The importance, for minor league prospects, of age relative to level isn’t a new concept to avid baseball fans. We know that a 24-year-old tearing up Low-A doesn’t mean much, and that a 19-year-old putting up merely decent numbers in Double-A is very promising. Beyond individual situations, though, you may wonder what it says about a farm system if it’s teams are habitually younger or older than the norm for their leagues.
This is an interesting question in connection with the Pirates due to the sharply divergent experiences of their current front office, under Neal Huntington, and its predecessor, under Dave Littlefield. As you’ll see below, since its early years, when the prospects in the system were signed under Littlefield, Huntington’s farm system has generally had relatively young teams. (As recently determined by Baseball America, the Pirates have the tenth youngest farm system as of the start of 2017, despite having one of the oldest Low-A teams. Indianapolis has the youngest team in the International League.) Under Littlefield, it was just the opposite. I’m guessing that I don’t need to argue that the farm system under Huntington has been substantially better than that under Littlefield. (If I do, you’ve been getting your information from sources that are either seriously misinformed or hopelessly biased.)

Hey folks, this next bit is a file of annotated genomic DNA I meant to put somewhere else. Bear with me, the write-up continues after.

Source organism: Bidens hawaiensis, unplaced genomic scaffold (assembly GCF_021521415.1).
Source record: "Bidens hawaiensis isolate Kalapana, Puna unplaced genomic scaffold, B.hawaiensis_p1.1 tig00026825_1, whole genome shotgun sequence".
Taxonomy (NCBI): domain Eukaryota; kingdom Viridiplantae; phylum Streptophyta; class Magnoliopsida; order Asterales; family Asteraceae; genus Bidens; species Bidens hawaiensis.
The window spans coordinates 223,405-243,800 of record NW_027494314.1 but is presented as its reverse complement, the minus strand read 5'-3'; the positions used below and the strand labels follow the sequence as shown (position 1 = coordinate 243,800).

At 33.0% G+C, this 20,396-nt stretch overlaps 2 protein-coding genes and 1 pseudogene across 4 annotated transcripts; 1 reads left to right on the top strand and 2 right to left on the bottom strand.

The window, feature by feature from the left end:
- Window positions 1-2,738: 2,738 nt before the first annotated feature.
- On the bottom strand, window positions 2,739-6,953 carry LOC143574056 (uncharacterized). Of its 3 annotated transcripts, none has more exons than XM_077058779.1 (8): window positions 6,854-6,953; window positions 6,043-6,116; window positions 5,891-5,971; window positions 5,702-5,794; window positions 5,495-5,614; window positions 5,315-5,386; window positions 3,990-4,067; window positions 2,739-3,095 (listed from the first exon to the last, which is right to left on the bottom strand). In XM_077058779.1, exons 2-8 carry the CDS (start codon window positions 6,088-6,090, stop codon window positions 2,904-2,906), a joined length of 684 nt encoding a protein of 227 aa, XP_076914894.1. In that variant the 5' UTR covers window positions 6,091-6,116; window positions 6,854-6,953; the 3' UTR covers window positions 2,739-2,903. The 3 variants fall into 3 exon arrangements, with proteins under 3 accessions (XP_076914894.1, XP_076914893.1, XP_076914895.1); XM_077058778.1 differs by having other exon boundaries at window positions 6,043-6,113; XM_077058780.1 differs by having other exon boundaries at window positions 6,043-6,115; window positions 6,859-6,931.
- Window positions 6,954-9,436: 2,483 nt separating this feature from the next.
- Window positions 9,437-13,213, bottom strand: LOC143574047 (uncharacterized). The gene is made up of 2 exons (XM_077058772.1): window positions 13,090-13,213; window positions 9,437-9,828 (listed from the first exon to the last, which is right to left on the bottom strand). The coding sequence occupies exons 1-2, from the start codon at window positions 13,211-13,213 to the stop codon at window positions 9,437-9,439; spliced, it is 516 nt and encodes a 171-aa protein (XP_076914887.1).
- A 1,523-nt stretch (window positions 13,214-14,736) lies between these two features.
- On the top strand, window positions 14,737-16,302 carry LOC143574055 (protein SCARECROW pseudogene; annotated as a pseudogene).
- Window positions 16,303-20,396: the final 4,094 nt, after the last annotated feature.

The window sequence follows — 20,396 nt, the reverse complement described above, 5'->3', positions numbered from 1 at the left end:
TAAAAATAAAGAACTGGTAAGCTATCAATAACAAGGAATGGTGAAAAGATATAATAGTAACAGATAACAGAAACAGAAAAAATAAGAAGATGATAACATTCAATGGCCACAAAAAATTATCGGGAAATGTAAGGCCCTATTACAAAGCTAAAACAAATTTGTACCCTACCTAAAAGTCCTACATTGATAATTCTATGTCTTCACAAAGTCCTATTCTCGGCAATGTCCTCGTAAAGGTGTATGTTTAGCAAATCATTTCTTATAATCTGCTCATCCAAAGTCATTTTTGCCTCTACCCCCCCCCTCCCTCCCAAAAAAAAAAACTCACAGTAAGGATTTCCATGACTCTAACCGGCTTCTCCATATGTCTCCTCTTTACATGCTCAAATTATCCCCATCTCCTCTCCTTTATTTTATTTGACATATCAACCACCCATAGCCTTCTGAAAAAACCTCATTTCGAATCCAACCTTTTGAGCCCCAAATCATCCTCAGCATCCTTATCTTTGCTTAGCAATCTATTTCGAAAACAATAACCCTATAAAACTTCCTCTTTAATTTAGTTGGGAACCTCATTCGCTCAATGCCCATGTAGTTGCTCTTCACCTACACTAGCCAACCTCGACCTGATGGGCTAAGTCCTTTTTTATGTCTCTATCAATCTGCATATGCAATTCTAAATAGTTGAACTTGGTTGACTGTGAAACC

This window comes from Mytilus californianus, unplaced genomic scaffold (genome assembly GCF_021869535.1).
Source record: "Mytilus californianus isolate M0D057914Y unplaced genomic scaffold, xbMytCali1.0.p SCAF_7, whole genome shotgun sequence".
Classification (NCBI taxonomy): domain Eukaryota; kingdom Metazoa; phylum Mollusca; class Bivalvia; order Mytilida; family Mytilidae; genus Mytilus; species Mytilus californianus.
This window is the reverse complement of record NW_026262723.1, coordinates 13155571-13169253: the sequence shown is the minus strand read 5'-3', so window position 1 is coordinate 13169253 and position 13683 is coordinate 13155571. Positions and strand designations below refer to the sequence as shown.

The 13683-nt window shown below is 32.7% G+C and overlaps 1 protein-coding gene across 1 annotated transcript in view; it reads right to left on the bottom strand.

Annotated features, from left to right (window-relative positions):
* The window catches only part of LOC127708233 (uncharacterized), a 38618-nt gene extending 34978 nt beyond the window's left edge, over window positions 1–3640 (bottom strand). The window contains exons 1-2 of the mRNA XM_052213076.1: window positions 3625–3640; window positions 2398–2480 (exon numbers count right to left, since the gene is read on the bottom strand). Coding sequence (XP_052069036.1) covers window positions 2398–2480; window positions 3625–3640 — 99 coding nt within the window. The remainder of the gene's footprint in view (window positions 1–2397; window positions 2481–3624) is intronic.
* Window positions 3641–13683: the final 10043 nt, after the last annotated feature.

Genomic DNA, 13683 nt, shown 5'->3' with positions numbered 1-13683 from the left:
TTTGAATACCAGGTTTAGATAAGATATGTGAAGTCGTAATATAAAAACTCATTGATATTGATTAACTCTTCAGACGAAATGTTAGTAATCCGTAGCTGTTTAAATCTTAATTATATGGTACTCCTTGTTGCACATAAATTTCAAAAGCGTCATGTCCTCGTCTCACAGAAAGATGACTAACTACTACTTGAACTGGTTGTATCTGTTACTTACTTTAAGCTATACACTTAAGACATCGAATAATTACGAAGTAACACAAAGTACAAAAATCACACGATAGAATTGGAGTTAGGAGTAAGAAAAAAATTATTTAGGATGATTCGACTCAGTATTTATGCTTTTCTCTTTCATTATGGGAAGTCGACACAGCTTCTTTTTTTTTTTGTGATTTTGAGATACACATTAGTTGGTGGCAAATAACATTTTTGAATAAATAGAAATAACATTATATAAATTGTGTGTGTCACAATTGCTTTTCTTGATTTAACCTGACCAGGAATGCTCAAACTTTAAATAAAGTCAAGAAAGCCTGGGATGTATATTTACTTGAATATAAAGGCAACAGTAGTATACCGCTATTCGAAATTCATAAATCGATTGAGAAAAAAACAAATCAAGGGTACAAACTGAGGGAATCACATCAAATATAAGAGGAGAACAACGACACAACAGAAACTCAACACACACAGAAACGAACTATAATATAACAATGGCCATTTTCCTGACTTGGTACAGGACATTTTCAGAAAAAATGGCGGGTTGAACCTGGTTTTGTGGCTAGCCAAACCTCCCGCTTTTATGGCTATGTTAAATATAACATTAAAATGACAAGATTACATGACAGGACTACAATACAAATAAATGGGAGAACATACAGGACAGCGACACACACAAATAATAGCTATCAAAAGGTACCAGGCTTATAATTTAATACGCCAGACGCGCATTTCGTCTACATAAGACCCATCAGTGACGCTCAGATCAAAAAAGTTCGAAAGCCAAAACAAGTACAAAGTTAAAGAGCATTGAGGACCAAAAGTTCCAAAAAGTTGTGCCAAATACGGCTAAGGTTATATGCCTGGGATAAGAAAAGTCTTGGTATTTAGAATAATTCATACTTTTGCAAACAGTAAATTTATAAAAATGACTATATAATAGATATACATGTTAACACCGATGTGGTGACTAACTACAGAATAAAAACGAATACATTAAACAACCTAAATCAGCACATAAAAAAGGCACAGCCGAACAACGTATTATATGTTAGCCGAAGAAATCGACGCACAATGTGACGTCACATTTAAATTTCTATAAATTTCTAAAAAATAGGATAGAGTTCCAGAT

I think it’s at least a little interesting to consider how indicative the relative ages of the system’s teams may be of their talent. Obviously, it’d be misleading to suppose that a team averaging half a year younger than its league is necessarily well stocked with prospects, or that a team that’s half a year older is necessarily barren. For instance, having a team with a few very young, high-ceiling prospects and a bunch of older non-prospects might be a good thing, if the younger guys were good enough. But persistent trends over an entire system for a number of years might say something in a more general way about how well the system is being run.